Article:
Big Changes On Campus


As we approach the start of the academic year, sneaking up from the side which has not got sharp teeth this time, we in the alumni association would like to present our side of campus developments to everyone who glances at this article while looking for the columns where they see how many of their classmates who seemed destined for really interesting lives have settled into horribly boring fates where they aggregate content or tell you how to position your brand or something.

The most important change on campus has been the stepping up of the historicization program. We hope by these renovations and reconstructions to bring a world-class sense of historic appearance to our campus and find some pride in the many incidents to have happened on or around here.

The second most important change on campus has been the adoption of a spell checker that allowed historicization to proceed. That can’t be right, can it? There’s no way the program stumbled onto a word like that on purpose. We have to suppose the spell checker was a block of feral code adopted by the public relations department and so overly kind to it.

The major goal of historicization, which just can’t be a thing, has been to locate points on campus in which noteworthy things have happened and find ways to denote them. For example, it has long been a part of campus legend that Marian Jordan of Fibber McGee and Molly once pronounced the Rathskeller in the fourth floor of the Biology Laboratory “confusing”. This historic site has been noted in excessively detailed histories of old time radio as “a thing that exists” and that it “probably happened, I mean, why not?” We are proud to be bringing it out of this obscurity by completing the demolition of the Biology Laboratory and the installation of a concrete fountain with an interactive touch-screen video monitor able to explain in nearly more than 24 languages that a server error has occurred and this interaction will be shut down.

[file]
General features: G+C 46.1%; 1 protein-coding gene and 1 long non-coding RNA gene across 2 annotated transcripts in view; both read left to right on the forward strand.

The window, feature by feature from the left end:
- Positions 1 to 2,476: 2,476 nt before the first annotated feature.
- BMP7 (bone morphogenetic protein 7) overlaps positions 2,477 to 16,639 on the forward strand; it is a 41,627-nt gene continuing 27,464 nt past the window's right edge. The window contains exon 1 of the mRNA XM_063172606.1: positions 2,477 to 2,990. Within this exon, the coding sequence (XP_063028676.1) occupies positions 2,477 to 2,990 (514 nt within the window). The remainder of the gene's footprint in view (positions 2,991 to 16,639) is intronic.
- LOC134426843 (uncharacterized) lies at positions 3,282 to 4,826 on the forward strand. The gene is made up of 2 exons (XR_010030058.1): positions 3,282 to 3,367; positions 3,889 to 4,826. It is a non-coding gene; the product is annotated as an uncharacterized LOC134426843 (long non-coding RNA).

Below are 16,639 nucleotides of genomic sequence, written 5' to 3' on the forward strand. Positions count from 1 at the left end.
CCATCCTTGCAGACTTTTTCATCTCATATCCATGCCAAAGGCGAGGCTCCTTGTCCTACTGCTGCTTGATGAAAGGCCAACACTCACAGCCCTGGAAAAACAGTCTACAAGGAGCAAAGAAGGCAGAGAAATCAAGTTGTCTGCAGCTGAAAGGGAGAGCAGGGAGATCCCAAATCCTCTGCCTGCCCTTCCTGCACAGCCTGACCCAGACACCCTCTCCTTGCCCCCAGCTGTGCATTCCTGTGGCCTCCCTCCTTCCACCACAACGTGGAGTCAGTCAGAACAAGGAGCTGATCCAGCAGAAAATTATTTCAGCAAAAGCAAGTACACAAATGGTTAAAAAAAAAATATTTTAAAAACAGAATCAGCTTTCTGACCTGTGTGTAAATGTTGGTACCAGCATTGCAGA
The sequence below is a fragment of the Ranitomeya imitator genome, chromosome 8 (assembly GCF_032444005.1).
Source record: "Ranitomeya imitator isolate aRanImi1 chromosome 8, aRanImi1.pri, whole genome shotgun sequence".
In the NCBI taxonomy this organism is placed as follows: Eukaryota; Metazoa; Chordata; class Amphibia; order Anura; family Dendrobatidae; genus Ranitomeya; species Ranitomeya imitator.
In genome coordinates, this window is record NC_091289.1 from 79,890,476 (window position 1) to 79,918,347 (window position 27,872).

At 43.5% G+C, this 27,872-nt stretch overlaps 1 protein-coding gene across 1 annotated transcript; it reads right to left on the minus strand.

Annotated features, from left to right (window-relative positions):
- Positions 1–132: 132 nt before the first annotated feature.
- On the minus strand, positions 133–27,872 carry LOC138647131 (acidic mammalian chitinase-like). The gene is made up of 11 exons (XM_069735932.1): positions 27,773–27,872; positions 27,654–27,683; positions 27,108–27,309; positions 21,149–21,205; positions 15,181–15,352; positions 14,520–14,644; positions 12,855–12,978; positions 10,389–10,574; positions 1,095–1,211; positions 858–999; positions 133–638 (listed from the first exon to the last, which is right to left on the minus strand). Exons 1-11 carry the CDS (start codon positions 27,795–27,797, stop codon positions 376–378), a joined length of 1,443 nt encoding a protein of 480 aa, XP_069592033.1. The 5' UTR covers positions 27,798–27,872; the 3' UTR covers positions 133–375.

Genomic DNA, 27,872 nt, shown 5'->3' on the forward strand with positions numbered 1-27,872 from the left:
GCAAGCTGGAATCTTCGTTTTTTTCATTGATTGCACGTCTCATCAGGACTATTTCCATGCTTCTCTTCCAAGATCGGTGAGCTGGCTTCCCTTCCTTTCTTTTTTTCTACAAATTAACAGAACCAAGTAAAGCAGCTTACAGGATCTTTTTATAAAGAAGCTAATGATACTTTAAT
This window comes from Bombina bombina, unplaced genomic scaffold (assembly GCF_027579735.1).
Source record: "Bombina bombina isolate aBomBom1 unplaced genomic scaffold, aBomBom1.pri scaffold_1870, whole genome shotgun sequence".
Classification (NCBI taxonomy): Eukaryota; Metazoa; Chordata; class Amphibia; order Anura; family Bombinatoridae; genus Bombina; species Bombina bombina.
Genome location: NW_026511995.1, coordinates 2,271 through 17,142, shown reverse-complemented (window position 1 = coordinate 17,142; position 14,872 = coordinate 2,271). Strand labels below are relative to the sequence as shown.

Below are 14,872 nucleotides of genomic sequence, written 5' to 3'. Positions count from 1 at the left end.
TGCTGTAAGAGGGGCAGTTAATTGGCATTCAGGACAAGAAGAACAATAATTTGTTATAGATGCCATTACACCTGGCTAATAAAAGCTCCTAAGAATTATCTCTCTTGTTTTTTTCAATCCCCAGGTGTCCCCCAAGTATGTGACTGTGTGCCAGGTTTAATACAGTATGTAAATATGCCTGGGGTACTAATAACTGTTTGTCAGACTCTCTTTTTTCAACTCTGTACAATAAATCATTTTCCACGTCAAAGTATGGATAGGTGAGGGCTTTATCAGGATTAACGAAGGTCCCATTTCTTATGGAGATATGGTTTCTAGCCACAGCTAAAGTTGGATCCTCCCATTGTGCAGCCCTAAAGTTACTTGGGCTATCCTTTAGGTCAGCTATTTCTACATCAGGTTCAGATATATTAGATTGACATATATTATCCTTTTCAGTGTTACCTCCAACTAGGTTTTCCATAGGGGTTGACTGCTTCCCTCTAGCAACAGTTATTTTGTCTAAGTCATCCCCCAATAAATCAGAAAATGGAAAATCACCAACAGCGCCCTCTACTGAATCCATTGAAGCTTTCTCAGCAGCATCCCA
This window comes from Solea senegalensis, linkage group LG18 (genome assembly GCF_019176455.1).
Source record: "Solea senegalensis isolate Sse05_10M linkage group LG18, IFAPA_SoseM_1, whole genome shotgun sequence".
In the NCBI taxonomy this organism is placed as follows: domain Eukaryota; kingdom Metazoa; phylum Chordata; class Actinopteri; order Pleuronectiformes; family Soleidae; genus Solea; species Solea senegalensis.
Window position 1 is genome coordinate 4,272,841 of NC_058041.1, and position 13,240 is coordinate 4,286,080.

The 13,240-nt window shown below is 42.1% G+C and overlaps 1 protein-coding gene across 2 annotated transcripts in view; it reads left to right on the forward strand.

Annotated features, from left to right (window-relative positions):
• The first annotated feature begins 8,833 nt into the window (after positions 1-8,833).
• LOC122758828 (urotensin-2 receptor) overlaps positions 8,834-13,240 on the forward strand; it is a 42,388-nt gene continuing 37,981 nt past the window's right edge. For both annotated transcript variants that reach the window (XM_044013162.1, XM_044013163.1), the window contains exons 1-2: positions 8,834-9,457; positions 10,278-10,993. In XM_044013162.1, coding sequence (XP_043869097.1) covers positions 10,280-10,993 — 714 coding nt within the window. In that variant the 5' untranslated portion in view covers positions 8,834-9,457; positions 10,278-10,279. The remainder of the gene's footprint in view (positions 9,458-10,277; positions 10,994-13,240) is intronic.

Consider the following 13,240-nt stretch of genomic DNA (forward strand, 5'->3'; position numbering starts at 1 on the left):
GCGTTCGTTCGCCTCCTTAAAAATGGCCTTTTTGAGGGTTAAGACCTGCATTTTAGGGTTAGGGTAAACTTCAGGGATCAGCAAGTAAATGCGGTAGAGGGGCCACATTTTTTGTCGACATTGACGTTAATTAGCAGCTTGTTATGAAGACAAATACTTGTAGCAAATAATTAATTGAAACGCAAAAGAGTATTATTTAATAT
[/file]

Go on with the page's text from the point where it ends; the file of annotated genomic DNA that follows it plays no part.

The Werthram Class of 1867 Hall, believed to be the largest building on campus imprecisely named for hard candy, has been almost fully demolished to allow street traffic better lines of sight to the rest of the main quadrangle, and the plans to demolish the main quadrangle to allow for better lines of sight to the Werthram Class of 1867 Hall have been put on hold while we look into the controversy about which demolition we were supposed to do. Maybe we were supposed to demolish the traffic. Anyway the location of the former building, believed to be a spot where legendary bad vaudeville act The Cherry Sisters never played, is now marked by a WiFi hotspot.

Several alumni, and we’re sure you know who you are and will stop asking already, will be glad to know the results of the inquiry into the deconstruction of the Old Sig Ep House, the spot where Christopher Columbus first spotted land, where the transcontinental railroad was built, the battle of the Marne was fought, and where John F Kennedy challenged NASA to land a man on the Women’s Campus and return him safely to the Rathskeller. As a result we have added to the historical plaques one explaining that it turns out our source for these events turned out to be a spoof issue of the student newspaper. Probably that it was called the Campy Push Dizzy Snooze should have tipped us off sooner. We tracked down one of the co-authors of the piece and he tweeted back to us a link to his essay on six ways to tell whether you’re managing your career brand.